Good ideas don’t necessarily have to be created in some laboratory or a huge studio. They don’t require a tremendous amount of money and time spent. Sometimes all it takes is a weekend and a huge coffee supply. For Steel Crate Games that weekend was last year’s Global Game Jam, where they made a concept for an Oculus Rift game where only one player sees what’s happening on screen.
Luckily, the final version of Keep Talking and Nobody Explodes doesn’t require any kind of virtual reality set, but it still needs one very important component – co-players. The game is impossible to play solo and you’ll need at least one more person in the same room, or the next room if shouting across the apartment is ok with you, or if all else fails, an online co-player who you can talk to through a VOIP service. The goal of the game is to dismantle a bomb. However, only one of the players can actually see the bomb. The rest of the players help by looking up his interpretations of the bomb elements in the manual (bombmanual.com) and talk him through the procedure. To complicate matters, the bomb has a timer which speeds up every time you make a mistake. If you make too many mistakes, or allow time to run out – you’re blown to pieces (figuratively of course). You either win or lose as a team, and every player actively participates and influences the final outcome, just as it should be in any good co-op game.
The bombs you are defusing are always set in a small suitcase with square segments containing mini games and puzzles. Considering that the tasks are generated, the only thing you’ll know upon starting the game is how much time and chances for mistakes you have and how many segments the bomb has. The key is in the physical part of the game, that is, in the manual that’s supposed to be printed out. However, even those instructions aren’t direct, but a sequence of ‘if’-s and ‘in case that…’-s, with a significant number of possible solutions and ways to get to them. The whole ingenuity of this game lies within those 20 pages, the way it becomes gradually more and more challenging as well as the sheer amount of material you’ll have to process during a single, usually 5 minute session. Your group will in time find ways to communicate and share information faster so you’ll almost end up having your own slang while you play.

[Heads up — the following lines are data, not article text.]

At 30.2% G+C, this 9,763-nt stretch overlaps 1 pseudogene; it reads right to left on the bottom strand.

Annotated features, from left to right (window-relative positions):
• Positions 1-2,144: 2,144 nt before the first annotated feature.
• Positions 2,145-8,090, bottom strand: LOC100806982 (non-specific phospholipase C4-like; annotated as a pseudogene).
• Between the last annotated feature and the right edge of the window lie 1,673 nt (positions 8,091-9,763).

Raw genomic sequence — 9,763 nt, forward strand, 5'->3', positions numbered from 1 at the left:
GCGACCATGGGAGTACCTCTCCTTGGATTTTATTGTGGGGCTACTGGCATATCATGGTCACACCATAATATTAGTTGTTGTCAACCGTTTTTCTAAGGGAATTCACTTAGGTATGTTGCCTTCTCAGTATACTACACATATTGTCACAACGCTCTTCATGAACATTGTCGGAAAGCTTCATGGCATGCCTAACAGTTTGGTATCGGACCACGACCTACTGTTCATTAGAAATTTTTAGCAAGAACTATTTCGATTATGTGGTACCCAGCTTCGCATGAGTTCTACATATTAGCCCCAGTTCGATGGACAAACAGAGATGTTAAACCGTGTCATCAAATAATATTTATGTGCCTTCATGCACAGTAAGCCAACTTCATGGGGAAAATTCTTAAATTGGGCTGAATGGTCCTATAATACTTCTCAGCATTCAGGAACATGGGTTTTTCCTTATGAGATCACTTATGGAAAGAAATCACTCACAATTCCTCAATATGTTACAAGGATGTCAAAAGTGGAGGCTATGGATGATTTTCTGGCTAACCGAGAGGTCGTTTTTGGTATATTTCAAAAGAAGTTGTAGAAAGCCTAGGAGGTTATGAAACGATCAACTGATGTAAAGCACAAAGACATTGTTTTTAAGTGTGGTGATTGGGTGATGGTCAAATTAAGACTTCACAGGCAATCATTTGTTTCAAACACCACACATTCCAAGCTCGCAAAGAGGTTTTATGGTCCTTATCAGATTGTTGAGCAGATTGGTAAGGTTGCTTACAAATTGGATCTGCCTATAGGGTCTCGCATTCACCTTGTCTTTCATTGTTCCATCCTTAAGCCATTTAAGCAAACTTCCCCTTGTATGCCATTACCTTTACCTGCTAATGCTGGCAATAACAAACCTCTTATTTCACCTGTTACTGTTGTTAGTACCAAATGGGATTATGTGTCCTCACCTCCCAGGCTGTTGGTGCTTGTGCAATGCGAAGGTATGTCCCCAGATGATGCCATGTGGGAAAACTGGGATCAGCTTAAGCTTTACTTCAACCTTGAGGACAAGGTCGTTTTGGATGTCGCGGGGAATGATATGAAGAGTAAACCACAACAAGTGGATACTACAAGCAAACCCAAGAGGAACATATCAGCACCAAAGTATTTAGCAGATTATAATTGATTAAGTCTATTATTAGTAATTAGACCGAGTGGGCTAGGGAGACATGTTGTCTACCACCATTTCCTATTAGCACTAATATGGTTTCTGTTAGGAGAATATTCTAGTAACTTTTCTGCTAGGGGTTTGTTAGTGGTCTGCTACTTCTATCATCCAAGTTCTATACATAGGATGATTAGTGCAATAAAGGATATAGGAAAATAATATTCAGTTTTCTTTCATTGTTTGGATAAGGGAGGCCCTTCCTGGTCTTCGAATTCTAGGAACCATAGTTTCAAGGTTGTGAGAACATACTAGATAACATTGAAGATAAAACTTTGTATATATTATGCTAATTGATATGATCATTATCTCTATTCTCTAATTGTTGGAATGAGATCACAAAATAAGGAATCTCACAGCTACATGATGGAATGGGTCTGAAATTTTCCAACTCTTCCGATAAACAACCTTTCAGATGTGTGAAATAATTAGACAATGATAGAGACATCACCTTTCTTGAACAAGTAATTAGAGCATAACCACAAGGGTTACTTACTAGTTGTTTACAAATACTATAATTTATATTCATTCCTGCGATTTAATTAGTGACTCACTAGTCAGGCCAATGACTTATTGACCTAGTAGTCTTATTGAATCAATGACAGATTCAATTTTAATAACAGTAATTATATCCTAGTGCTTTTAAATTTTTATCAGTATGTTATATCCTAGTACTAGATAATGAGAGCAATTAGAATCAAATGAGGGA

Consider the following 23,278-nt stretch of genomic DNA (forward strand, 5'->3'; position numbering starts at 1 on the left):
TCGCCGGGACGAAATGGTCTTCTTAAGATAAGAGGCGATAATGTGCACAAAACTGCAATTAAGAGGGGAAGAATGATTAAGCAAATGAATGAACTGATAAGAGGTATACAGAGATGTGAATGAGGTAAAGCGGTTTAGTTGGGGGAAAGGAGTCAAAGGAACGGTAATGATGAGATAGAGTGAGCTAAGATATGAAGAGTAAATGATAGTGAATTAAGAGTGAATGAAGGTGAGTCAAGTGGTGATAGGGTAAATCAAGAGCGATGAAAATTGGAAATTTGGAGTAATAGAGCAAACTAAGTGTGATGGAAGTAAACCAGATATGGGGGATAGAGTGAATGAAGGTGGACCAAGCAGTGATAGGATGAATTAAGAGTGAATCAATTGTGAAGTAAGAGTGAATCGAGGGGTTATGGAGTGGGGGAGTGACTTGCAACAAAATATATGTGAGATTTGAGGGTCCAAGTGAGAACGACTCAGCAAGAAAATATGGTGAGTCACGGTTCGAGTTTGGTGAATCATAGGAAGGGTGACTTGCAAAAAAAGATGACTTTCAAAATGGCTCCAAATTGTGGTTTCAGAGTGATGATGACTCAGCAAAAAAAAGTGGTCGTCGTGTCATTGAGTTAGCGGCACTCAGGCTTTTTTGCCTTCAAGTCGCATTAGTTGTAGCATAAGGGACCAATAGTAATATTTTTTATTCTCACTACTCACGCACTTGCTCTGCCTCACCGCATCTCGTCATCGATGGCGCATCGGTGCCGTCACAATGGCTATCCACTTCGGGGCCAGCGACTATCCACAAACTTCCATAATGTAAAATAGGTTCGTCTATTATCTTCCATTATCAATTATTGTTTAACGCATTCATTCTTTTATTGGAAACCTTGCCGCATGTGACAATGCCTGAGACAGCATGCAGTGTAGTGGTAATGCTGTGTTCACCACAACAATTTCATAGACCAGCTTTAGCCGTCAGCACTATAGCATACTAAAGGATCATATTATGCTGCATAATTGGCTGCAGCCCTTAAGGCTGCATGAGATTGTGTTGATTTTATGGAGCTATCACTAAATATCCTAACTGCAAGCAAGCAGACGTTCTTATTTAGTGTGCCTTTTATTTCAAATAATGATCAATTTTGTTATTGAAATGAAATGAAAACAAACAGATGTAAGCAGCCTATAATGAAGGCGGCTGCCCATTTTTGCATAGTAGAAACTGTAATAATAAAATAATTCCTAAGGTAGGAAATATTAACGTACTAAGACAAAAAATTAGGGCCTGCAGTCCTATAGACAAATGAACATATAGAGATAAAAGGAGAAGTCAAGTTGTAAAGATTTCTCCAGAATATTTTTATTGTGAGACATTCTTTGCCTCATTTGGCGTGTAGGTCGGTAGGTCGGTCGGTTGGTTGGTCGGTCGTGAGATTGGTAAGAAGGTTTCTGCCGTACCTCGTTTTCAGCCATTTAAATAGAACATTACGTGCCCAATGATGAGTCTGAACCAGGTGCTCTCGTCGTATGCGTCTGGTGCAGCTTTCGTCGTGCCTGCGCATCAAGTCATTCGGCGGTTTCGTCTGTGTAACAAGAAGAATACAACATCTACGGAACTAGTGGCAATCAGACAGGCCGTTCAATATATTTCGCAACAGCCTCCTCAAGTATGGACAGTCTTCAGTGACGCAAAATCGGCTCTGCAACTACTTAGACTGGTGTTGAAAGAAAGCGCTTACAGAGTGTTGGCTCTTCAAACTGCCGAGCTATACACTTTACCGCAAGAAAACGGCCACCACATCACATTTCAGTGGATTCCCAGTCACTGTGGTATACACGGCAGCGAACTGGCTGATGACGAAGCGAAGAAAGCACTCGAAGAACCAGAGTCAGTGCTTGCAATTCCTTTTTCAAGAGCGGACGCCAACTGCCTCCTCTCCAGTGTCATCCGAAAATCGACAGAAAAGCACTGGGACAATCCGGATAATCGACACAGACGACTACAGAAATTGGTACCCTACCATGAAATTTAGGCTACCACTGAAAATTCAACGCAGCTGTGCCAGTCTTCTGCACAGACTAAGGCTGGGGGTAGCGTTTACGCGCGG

Best of all is how the game has minimum requirements, and not just hardware-wise. If you have a mouse with two buttons or a gamepad, you’re ready to play. Even if you’ve never before played any type of video games, Keep Talking will instantaneously be apprehensive. When we consider the difficulty of later levels, it gets clear why the authors have designed the game and its interface as they did. Some of the tasks require coordination of a few players, multitasking, all that amidst a general racket. No matter how fun it is, this game can also be very stressful, especially if you’re playing with a competitive team in long sessions. Also, we would recommend playing with at least two other players, while the upper limit of players is non-existent (the authors, however, advise playing with up to six players).
Keep Talking and Nobody Explodes is a game you simply must try out, it’s both a video game and a social game, and simultaneously a test for reflexes and concentration. No video in the world can possibly convey the exact feeling you get while playing – frantically going through pages with schemes and directions or waiting for your co-players to come up with a solution while there’s only seconds left on the timer. Get your copy, call your friends, neighbors and colleagues, print out the manual and dig into one of the most exciting co-op experiences of all time. And keep talking, never stop talking. Because if you keep talking nobody will explode.
Author: Bojan Jovanović